Reminder: Aug. 31 is deadline to nominate Washington companies for state honor

Secretary of State Kim Wyman, third from left, front row, and past winners of the business award. COURTESY PHOTO

People have until the Aug. 31 deadline to nominate a Washington company for a 2017 Corporations for Communities Award.

Nomination forms can be found at sos.wa.gov/corps/corpsforcommunities.

Past nominations included charitable activities like paid time for employee volunteer work, sponsoring and organizing fundraisers, matching of employee giving efforts, direct cash and in-kind donations, and building a community of giving within their organizations.

Winners will be announced in late September, with an awards ceremony taking place in Secretary of State Kim Wyman’s office later in the fall. Wyman will present the award-winning companies with a National Association of Secretaries of State Medallion, the highest national honor awarded by NASS.

Wyman said: “We are lucky to have many Washington companies that are committed to giving back in different ways. This award program gives people a chance to help recognize these companies that contribute to local causes, and I encourage people to submit a nomination by the 31st.”

Anyone can nominate businesses for the award. Any for-profit corporation, limited liability company (LLC) or limited partnership is eligible for the award. Nominees need to be registered with the Office of Secretary of State and must be in compliance with state and federal laws.

For more information about the awards program, contact program coordinator Patrick Reed at (360) 725-0358 or patrick.reed@sos.wa.gov.

The Corporations for Communities program began in 2009 as a way to recognize exceptional Washington businesses that demonstrate a commitment to giving in order to improve local or regional social and environmental conditions. The program is run by the Corporations & Charities Division, which is part of the Office of Secretary of State.

More in Business

From preliminary plans for the new Topgolf location in Renton, courtesy of the city.
Topgolf to bring high-tech driving range to Renton

Construction is expected to be complete in 2021, according to the land-use notice.

Muckleshoot Indian Tribe to develop luxury hotel at Auburn casino

Opening in 2021, dynamic resort experience to meet guest demand, the tribe says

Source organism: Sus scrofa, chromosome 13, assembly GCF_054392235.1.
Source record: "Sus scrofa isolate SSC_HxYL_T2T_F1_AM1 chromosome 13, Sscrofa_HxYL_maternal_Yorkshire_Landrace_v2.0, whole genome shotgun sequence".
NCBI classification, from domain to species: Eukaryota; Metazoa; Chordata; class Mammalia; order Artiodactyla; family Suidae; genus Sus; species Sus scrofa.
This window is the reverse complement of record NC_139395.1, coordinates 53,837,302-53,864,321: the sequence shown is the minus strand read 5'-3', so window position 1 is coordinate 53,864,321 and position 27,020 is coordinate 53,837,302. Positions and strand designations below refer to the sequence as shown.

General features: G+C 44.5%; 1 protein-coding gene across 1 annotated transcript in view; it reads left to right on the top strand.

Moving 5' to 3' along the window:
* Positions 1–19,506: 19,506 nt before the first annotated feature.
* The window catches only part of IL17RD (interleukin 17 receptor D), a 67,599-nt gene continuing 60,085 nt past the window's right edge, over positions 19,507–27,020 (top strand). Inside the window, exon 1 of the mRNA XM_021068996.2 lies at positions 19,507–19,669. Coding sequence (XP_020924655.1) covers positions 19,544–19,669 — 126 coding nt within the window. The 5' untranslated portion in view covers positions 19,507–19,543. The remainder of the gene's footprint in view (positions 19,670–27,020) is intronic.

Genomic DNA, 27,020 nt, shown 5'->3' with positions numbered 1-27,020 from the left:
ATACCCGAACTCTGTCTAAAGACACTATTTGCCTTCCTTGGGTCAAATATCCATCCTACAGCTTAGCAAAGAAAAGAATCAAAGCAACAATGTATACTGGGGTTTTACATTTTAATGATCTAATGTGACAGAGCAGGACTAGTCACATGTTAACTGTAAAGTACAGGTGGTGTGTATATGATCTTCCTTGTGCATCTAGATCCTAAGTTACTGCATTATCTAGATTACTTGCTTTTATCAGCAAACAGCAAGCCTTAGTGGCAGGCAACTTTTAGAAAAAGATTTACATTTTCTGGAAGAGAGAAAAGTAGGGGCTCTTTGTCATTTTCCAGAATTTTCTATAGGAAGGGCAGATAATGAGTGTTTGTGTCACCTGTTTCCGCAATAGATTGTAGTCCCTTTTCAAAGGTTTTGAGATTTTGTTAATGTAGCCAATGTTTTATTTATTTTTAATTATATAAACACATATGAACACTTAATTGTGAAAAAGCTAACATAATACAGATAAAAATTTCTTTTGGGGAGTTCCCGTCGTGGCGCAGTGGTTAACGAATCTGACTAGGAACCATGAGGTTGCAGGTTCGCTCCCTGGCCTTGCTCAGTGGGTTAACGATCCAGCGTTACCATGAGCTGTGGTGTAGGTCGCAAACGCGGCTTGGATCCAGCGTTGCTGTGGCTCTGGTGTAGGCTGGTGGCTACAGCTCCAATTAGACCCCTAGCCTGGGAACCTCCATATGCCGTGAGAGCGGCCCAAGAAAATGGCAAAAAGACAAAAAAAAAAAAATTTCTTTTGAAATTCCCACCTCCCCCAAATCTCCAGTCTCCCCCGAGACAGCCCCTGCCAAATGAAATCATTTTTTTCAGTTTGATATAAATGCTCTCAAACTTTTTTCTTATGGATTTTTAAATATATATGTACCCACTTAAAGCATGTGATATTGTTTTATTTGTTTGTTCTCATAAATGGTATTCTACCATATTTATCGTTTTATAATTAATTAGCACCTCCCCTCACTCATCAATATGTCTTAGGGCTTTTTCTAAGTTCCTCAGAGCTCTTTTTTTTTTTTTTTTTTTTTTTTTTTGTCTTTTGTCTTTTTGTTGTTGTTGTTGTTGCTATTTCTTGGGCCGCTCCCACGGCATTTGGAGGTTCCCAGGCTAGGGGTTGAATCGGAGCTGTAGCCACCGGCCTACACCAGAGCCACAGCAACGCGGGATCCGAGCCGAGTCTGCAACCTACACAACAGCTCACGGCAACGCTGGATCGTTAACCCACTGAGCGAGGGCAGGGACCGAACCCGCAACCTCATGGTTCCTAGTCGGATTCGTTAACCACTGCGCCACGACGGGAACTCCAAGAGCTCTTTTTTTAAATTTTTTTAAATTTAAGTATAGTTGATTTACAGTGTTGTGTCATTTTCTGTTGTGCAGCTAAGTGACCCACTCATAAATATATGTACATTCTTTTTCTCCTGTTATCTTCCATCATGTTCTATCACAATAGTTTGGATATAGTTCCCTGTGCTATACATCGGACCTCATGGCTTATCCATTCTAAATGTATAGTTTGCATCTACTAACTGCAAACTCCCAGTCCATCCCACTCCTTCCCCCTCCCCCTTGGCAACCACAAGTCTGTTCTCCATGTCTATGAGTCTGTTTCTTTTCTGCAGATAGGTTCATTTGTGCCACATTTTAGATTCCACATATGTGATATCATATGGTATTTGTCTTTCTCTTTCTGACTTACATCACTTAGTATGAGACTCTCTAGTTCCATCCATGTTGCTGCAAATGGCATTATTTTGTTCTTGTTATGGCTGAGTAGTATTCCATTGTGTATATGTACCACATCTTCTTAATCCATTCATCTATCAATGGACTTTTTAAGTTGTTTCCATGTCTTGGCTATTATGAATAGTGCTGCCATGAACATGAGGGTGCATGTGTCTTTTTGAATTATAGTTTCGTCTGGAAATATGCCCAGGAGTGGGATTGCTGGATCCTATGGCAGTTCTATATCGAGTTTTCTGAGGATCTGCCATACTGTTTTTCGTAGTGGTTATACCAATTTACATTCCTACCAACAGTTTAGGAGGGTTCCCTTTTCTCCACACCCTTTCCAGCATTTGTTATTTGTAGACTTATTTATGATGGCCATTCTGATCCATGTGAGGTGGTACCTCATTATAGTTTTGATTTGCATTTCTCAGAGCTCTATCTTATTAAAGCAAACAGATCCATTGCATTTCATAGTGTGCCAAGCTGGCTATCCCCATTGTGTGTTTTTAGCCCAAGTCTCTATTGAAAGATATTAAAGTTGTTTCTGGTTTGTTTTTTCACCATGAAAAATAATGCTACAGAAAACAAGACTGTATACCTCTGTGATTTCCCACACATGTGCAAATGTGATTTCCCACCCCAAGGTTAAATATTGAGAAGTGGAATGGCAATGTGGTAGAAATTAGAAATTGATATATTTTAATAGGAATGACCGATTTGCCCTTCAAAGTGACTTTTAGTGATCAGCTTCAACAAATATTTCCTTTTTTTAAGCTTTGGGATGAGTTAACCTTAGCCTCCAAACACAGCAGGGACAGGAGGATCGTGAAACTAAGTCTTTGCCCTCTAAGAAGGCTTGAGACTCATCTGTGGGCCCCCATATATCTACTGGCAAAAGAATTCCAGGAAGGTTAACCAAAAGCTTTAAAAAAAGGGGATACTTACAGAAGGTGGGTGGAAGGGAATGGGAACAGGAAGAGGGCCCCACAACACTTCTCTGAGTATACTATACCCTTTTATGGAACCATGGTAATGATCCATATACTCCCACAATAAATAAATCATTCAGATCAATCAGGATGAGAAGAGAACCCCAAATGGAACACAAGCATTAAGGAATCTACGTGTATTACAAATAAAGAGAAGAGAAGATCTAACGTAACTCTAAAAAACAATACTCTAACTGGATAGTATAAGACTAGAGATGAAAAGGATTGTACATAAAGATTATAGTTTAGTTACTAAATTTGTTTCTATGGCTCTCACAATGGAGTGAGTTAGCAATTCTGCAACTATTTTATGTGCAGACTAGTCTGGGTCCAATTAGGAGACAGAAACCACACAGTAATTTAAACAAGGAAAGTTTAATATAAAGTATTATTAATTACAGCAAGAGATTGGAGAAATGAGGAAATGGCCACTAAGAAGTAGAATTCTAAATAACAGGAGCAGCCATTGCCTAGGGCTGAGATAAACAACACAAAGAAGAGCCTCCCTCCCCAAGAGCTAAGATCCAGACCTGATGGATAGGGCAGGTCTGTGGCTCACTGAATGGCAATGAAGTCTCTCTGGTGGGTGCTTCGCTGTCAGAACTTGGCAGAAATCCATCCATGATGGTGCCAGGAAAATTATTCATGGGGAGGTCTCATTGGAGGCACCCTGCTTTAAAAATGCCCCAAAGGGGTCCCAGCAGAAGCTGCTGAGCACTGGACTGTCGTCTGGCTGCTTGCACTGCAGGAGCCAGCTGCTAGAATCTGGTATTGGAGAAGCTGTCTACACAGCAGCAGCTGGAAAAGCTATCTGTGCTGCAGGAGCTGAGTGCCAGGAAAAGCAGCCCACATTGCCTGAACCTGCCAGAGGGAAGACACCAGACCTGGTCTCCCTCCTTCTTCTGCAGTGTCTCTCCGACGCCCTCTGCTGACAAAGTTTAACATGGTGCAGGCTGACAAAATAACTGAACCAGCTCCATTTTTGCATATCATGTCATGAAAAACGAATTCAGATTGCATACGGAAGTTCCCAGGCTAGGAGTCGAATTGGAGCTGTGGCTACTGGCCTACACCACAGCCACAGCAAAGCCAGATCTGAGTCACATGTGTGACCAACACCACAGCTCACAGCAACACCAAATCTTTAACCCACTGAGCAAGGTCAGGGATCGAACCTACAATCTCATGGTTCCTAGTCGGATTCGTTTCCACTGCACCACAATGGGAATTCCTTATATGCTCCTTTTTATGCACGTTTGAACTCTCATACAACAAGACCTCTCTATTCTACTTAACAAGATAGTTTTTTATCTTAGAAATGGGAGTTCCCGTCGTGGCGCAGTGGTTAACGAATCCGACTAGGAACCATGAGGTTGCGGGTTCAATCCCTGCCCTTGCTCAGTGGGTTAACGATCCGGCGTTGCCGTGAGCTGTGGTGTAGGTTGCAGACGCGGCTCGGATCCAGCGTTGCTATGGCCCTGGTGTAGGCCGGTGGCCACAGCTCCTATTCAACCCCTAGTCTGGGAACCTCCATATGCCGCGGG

Lawmakers need to re-examine budget before adjourning

Before lawmakers wrap-up their work in Olympia, they should re-examine their hefty… Continue reading

Inconvenient truth about batteries

Each year Americans throw away more than three billion batteries constituting 180,000… Continue reading

Darker side of renewables

Before our country, in haste, dives totally into renewable energy, we must… Continue reading

Oil companies betting on electric technology

Across the pond, London-based BP and Netherlands-headquartered Shell are looking to invest… Continue reading

Trade issues coalesce Washington’s delegation

Historically, international trade issues have galvanized our state’s congressional delegation. Many wondered… Continue reading

Henry Beleford displays photos of current high school students have come through his shop to get their letterman jackets. Beleford said once they graduate, he takes their photos down. Photo by Sarah Brenden
Local shop owner helps students show school spirit

What started out as a part-time gig has turned full time for… Continue reading

Microsoft has expanded their AccountGuard service to 12 new European Countries. Yellow: European countries already protected. Blue: European countries now protected. (Source: Wikimedia Commons)
Microsoft warns of hacking ahead of elections

Launching defense services in Europe.

The Heaven Sent location in downtown Renton closed its doors after eight years. Photo by Haley Ausbun
Heaven Sent leaves Renton

Heaven Sent Fried Chicken closed its doors Feb. 23. Owner says he’s focusing on Everett store and a gluten-free menu

Praerit Garg joins Smartsheet as CTO

Bellevue-based company employs 760 people

OfferUp founder Nick Huzar makes customer safety a core pillar

Bellevue-based CEO wanted a simpler solution to his own problems